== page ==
Native APIs are also a disadvantage. How does an HTML5 app send notifications (Chrome does have an API for this)? How does an HTML5 app access the camera (again, W3 has some drafts on this)? How does an HTML5 app access photos or contacts? Either Apple doesn’t let them and places them at a disadvantage against native apps or it ports the Foundation framework to JavaScript, but that would ruin JavaScript standards if we started relying on NS* rather than JavaScript standards.

Unfortunately there really isn’t much in it for Apple because it either involves a huge port of their libraries of a huge loss of design I’m apps. The bare minimum is to allow current (major?) apps that rely on UIWebView for the majority of their content to access Nitro, ensuring faster performance.

Ultimately I don’t think that Apple will make HTML5 apps first class citizens on the App Store any time soon, but accessing Nitro could provide a major boost to mobile web apps.

Drawing stars with HTML5 Canvas

Update: I’ve since written a slightly different version that can draw n-sided polygons.


I was searching around for some decent HTML5 demos earlier and I noticed that there weren’t any particularly good tutorials or functions for drawing regular stars. Obviously Canvas is fine for drawing polygons and so I was able to produce this very simple function that uses the rotate() function to position the points:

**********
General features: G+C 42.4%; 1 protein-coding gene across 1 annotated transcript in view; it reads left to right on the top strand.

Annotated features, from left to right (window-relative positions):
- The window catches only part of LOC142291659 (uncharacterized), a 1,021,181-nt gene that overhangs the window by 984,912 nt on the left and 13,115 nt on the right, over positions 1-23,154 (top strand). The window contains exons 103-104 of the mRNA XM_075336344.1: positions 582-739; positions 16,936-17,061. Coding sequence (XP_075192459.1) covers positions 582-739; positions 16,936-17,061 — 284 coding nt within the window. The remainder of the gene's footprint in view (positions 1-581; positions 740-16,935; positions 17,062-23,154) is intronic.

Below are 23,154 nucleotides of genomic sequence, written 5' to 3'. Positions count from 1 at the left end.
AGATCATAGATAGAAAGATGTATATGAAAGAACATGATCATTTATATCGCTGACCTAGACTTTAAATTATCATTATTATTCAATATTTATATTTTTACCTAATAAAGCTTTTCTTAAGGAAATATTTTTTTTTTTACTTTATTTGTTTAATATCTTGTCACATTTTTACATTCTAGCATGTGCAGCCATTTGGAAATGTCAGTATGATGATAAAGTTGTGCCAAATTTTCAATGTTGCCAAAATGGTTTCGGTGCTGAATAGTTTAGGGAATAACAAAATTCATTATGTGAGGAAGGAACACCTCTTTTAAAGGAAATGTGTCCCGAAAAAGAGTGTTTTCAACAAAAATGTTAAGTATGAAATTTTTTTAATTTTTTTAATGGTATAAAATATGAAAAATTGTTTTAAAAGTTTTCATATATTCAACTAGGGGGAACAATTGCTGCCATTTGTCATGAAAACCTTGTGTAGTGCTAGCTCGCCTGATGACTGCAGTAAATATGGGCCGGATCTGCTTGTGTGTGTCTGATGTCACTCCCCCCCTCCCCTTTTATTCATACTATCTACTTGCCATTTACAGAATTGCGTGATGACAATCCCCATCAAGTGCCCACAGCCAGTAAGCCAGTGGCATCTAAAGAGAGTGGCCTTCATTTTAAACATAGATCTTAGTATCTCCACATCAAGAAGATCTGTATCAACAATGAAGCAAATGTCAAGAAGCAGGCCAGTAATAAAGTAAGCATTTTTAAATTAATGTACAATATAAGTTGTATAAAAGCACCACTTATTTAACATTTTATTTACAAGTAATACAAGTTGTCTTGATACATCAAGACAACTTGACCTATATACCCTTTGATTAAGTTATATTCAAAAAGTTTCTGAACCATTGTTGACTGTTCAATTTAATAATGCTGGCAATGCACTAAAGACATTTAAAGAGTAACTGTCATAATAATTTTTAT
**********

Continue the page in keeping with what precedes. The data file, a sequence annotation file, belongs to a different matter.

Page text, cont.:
function star(ctx, x, y, r, p, m)
{
    ctx.save();
    ctx.beginPath();
    ctx.translate(x, y);
    ctx.moveTo(0,0-r);
    for (var i = 0; i < p; i++)
    {
        ctx.rotate(Math.PI / p);
        ctx.lineTo(0, 0 - (r*m));
        ctx.rotate(Math.PI / p);
        ctx.lineTo(0, 0 - r);
    }
    ctx.fill();
    ctx.restore();
}

You call the function by using star(canvas, x of center, y of center, radius, number of points, fraction of radius for inset). Here are some examples. To create a five point star, therefore, you call star(ctx, 100, 100, 90, 5, 0.5). Here is an example of what that looks like:

Obviously because the function doesn’t actually set styles or shadows but this isn’t too difficult to implement. Here is a live demo of the star being drawn.